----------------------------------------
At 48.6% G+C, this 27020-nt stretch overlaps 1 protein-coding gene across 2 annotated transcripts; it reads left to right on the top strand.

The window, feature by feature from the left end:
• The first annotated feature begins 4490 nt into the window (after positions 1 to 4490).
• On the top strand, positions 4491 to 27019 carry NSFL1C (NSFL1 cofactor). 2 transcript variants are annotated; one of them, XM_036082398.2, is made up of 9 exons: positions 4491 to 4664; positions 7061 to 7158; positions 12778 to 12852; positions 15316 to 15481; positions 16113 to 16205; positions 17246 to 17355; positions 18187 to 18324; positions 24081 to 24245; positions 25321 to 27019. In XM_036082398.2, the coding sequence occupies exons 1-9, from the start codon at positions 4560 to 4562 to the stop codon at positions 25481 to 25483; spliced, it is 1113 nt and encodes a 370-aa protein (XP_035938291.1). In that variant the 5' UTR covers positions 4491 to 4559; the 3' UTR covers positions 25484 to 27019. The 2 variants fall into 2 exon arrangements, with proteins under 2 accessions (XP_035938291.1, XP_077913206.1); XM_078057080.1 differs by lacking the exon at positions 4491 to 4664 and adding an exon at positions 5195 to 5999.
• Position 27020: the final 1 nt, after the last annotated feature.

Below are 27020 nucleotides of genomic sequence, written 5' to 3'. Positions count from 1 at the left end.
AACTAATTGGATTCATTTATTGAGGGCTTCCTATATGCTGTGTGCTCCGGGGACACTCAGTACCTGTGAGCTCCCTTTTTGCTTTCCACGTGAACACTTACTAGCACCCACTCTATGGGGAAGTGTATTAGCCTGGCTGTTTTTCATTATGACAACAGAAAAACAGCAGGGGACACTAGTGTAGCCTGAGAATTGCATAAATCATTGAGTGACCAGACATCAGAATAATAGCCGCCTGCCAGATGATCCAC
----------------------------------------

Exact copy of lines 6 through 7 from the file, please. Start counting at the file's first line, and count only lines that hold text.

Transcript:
Below are 27020 nucleotides of genomic sequence, written 5' to 3'. Positions count from 1 at the left end.
AACTAATTGGATTCATTTATTGAGGGCTTCCTATATGCTGTGTGCTCCGGGGACACTCAGTACCTGTGAGCTCCCTTTTTGCTTTCCACGTGAACACTTACTAGCACCCACTCTATGGGGAAGTGTATTAGCCTGGCTGTTTTTCATTATGACAACAGAAAAACAGCAGGGGACACTAGTGTAGCCTGAGAATTGCATAAATCATTGAGTGACCAGACATCAGAATAATAGCCGCCTGCCAGATGATCCAC